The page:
© J.H.Nichols 2013

Week of January 12th


We all know the story of the disciples’ asking Jesus who is greatest in the kingdom of heaven (Matt. 18:1-4). Jesus set a little child in their midst and said unless they changed and became like this, they would never enter the kingdom. And whoever humbled himself like this little child would be the greatest in the kingdom.

When we think of what it means to be child-like, we think of being trusting and unpretentious. We think about all the good qualities of child-likeness – innocence, generous with affection, spontaneously joyful, exhibiting unfettered emotion, and we come up with a vision of how the world would be so wonderful if we were all child-like.

But there are also some negative aspects to being child-like. Little children are self-centered. And why not? When the baby cries, his needs are met. As this is repeated time after time, he learns that he is the center of his universe; all things revolve around him. Little children are dependent; they are needy. And some of that wonderful unfettered emotion expresses itself as persistence, even insistence on getting those needs met and expressing displeasure when they are not. They are impatient, to say the least. Their manners are crude if not lacking all together. They are insensitive to the needs and feelings of others.

I think Jesus used a child as an example of greatness in the kingdom, not so much for us to emulate the positive qualities of child-likeness, but because we are all like that before Him. He knows us intimately (Psalm 139:1-4). He knows the thoughts and intentions of our hearts (Heb. 4:12-13). No matter how polished our manners, no matter how well developed our sensitivities to others, no matter how patient we have learned to be, no matter how successful or self-sufficient we have become, deep down inside there is something within us that still thinks we should be the center of the universe.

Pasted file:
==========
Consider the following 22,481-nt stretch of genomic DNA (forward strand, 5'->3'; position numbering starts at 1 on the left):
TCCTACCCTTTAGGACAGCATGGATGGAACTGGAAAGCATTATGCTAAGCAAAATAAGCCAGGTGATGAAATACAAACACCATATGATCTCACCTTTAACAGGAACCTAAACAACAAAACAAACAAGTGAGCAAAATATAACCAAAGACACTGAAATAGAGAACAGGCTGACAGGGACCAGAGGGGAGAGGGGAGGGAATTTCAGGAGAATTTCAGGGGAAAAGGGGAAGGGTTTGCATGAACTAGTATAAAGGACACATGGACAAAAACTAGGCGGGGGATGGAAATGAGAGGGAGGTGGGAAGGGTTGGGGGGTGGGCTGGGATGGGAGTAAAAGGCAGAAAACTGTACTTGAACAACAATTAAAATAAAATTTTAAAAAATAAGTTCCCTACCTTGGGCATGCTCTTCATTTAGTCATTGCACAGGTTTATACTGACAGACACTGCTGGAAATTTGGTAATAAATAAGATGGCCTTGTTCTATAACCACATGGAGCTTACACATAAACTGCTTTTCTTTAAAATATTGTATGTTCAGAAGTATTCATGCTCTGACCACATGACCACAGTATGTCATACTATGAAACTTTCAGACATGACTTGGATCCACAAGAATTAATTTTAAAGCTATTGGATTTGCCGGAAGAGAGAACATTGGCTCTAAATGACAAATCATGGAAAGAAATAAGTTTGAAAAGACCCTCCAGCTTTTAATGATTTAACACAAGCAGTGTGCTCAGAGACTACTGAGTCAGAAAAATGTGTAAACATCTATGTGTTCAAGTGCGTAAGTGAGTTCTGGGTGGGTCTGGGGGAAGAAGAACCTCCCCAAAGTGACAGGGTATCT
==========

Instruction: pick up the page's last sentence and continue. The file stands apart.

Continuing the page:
But we have learned to hide from others the selfishness we feel and resist. We much prefer to meet others’ needs than to have to share our own. We work harder, striving for independence, even though we know in our heads the load could be lightened with the assistance of others. Reining in our negative emotions may fool the people around us, but not God. Using good manners and being sensitive to others are learned behaviors that we apply regardless of how we really feel inside.

Rather than trying to imitate the positive characteristics of child-likeness, what Jesus wants from us is to recognize with great clarity the negative inclinations of child-likeness that reside within us, and to turn to Him in humble repentance. It is only in admitting that we do not have what it takes to make it on our own, that we have needs we cannot meet, that we are incapable in ourselves of being the kind of people God desires and calls us to be, that we are ready for His kingdom and His lordship.

© J.H.Nichols 2014

Week of January 26th